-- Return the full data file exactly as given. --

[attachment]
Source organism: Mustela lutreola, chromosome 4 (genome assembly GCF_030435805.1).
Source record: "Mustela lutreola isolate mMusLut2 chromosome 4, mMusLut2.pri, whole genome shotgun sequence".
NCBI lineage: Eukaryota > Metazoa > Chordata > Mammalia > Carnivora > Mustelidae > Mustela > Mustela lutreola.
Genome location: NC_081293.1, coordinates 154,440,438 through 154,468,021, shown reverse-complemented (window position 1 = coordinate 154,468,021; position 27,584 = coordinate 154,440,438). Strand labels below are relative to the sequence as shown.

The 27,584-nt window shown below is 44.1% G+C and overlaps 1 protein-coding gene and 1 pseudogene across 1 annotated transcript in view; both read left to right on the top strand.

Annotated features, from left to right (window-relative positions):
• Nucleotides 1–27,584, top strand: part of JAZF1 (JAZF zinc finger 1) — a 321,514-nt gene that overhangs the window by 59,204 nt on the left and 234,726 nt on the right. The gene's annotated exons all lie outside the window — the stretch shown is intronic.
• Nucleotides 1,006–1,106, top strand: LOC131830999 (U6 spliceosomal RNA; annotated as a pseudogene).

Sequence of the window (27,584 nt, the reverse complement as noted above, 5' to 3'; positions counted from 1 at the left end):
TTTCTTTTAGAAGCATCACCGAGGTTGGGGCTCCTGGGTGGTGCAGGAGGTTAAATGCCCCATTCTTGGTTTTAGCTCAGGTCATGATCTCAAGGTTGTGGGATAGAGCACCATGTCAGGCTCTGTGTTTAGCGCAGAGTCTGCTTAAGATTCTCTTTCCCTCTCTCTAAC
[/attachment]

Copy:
Source organism: Mustela lutreola, chromosome 4 (genome assembly GCF_030435805.1).
Source record: "Mustela lutreola isolate mMusLut2 chromosome 4, mMusLut2.pri, whole genome shotgun sequence".
NCBI lineage: Eukaryota > Metazoa > Chordata > Mammalia > Carnivora > Mustelidae > Mustela > Mustela lutreola.
Genome location: NC_081293.1, coordinates 154,440,438 through 154,468,021, shown reverse-complemented (window position 1 = coordinate 154,468,021; position 27,584 = coordinate 154,440,438). Strand labels below are relative to the sequence as shown.

The 27,584-nt window shown below is 44.1% G+C and overlaps 1 protein-coding gene and 1 pseudogene across 1 annotated transcript in view; both read left to right on the top strand.

Annotated features, from left to right (window-relative positions):
• Nucleotides 1–27,584, top strand: part of JAZF1 (JAZF zinc finger 1) — a 321,514-nt gene that overhangs the window by 59,204 nt on the left and 234,726 nt on the right. The gene's annotated exons all lie outside the window — the stretch shown is intronic.
• Nucleotides 1,006–1,106, top strand: LOC131830999 (U6 spliceosomal RNA; annotated as a pseudogene).

Sequence of the window (27,584 nt, the reverse complement as noted above, 5' to 3'; positions counted from 1 at the left end):
TTTCTTTTAGAAGCATCACCGAGGTTGGGGCTCCTGGGTGGTGCAGGAGGTTAAATGCCCCATTCTTGGTTTTAGCTCAGGTCATGATCTCAAGGTTGTGGGATAGAGCACCATGTCAGGCTCTGTGTTTAGCGCAGAGTCTGCTTAAGATTCTCTTTCCCTCTCTCTAAC